The anti-???tight??? right vs. the anti-???loose??? left
Articles by Jay Greene and Kevin Carey this week serve as effective bookends on the current ESEA debate. Both analysts dislike the “tight-loose” formulation to federal policymaking that is championed by Arne Duncan, among others—though of course for opposite reasons.
Speaking for the anti-“tight” right, Greene argues that “dictating the ends with a national set of standards, curriculum, and assessments will necessarily dictate much of the means.” (And, to be fair, he did so in a witty and amusing blog post, in which he proposed a “drinking game” for readers of Fordham’s forthcoming ESEA proposal, due out next week.)
But it’s unclear why he finds the concept of “tight-loose” so preposterous. Consider this: Here are the most likely potential mandates that Congress might attach to federal Title I funding in the next ESEA:
- States must adopt rigorous academic standards (and cut scores) in English and math that imply readiness for college and career.
- States must test students annually in English and math.
- States must build assessments and data systems to allow for individual student growth to be tracked over time.
- States must develop standards and assessments in science and history, too.
- States must rate schools according to a prescriptive formula (i.e., AYP).
- States must intervene in schools that fail to make AYP for several years in a row, or in schools that are among the lowest-performing in the state.
- States must develop rigorous teacher evaluation systems and ensure a more equitable distribution of effective teachers.
- States must ensure that Title I schools receive comparable resources—including good teachers and real per-pupil dollars—as those received by non-Title I schools.
The way Greene argues it, Congress has to either choose “none of the above” or “all of the above.” But of course it doesn’t. We at Fordham would select items one through four off this a la carte menu, and leave the rest for states to decide. That, to us, would be “tight-loose” in action.
Does Jay believe none of these should be required? And if so, isn’t he arguing for federal taxpayers to just leave the money on the stump? Why not make the principled conservative case and say that Title I and other federal funding streams should simply be eliminated?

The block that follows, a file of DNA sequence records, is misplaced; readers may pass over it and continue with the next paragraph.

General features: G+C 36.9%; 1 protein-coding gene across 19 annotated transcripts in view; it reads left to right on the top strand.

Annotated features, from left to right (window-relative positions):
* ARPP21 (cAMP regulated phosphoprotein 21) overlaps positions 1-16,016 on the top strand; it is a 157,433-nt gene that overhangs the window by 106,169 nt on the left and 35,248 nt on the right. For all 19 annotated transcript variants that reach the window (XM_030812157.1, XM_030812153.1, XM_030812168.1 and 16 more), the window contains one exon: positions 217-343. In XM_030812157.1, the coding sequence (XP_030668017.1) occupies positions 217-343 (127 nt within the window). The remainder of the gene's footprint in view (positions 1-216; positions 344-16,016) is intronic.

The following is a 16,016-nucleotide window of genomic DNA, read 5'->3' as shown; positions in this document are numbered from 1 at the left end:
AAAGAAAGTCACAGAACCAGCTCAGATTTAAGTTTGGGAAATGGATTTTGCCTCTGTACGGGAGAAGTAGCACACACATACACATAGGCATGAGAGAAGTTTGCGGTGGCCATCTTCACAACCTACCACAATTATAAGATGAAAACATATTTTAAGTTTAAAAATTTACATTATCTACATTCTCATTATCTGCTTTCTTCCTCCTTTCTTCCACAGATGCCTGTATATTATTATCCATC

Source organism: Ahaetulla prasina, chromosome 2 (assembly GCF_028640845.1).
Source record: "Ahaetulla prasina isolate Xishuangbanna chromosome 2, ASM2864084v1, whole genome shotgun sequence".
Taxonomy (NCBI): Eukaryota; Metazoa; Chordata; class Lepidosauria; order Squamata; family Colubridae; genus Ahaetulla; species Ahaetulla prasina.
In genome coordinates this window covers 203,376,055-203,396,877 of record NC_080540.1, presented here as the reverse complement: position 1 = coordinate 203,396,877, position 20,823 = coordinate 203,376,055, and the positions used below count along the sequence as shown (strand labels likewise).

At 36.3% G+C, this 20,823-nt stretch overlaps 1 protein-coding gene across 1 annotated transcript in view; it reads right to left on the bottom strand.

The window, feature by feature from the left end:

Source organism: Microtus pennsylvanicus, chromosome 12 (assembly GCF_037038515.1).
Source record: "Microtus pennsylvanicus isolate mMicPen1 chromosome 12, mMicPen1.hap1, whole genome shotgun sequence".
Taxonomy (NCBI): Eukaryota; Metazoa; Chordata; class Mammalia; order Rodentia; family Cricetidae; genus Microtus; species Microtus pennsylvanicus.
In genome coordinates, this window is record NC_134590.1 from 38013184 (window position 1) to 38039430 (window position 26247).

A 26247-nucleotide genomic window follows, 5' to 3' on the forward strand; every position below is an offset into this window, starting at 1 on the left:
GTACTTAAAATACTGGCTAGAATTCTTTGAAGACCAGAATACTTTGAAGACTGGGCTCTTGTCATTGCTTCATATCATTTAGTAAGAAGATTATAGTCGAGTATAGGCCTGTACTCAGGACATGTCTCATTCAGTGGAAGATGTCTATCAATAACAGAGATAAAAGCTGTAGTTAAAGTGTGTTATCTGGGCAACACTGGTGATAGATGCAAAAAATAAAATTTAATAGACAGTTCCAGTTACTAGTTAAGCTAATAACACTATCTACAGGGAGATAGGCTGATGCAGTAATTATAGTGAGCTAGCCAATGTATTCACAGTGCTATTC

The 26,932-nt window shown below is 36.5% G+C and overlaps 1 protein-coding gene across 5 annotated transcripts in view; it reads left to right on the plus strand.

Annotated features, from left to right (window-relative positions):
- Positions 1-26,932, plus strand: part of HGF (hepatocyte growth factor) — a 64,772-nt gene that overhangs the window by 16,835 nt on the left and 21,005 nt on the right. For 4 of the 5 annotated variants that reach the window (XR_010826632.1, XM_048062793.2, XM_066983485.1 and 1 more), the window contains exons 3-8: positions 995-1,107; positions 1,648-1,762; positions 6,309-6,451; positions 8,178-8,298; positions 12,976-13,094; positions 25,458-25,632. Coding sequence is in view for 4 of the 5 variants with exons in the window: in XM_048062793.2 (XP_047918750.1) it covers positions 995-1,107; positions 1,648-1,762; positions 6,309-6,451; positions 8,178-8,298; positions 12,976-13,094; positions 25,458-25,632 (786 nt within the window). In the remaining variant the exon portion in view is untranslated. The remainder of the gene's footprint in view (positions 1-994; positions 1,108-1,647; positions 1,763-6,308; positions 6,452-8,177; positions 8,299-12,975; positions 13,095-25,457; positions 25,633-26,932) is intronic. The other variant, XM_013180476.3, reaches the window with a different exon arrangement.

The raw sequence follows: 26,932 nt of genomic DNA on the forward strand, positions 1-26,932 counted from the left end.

And then there’s Kevin Carey’s much more earnest—yet equally problematic—essay in the New Republic. He takes the opposite, anti-“loose” view, and seems to argue that if Republicans don’t opt for “all of the above” they are showing themselves to be “radicalized” and in fear of the awesome powers of the Tea Party. According to Carey, Republicans like Senator (and former Education Secretary) Lamar Alexander are “abandoning” their dedication to education reform “in the face of the new anti-federal mood.” Never mind that Alexander has long pushed for a smaller federal footprint in education. Now he’s “abandoning” his lifetime of work because he wants to let states take the lead on the next phase of reform? All that’s happening is that the GOP is returning to its federalist roots after a wayward journey with No Child Left Behind.
Note, in particular, Carey’s worries that “states might no longer be required to test students annually or intervene when schools persistently fail to help students learn.” These concerns are misguided and misplaced. First, nobody is seriously talking about moving away from an annual testing requirement. Second, what evidence can Carey point to that federally mandated interventions in persistently failing schools have amounted to anything? Can anyone argue that the School Improvement Grants program is going well?
Let’s quit with all the over-the-top rhetoric. Give the list of eight mandates above a good look. Congress is likely to move ahead with the first few and will definitely reject the last few; the real debate is about the ones in the middle. In other words, we’ll be arguing over the precise definition of “tight-loose,” regardless of what the anti-“tight” right or the anti-“loose” left have to say about it.
|Click to listen to commentary on the "tight-loose" debate from the Education Gadfly Show podcast|
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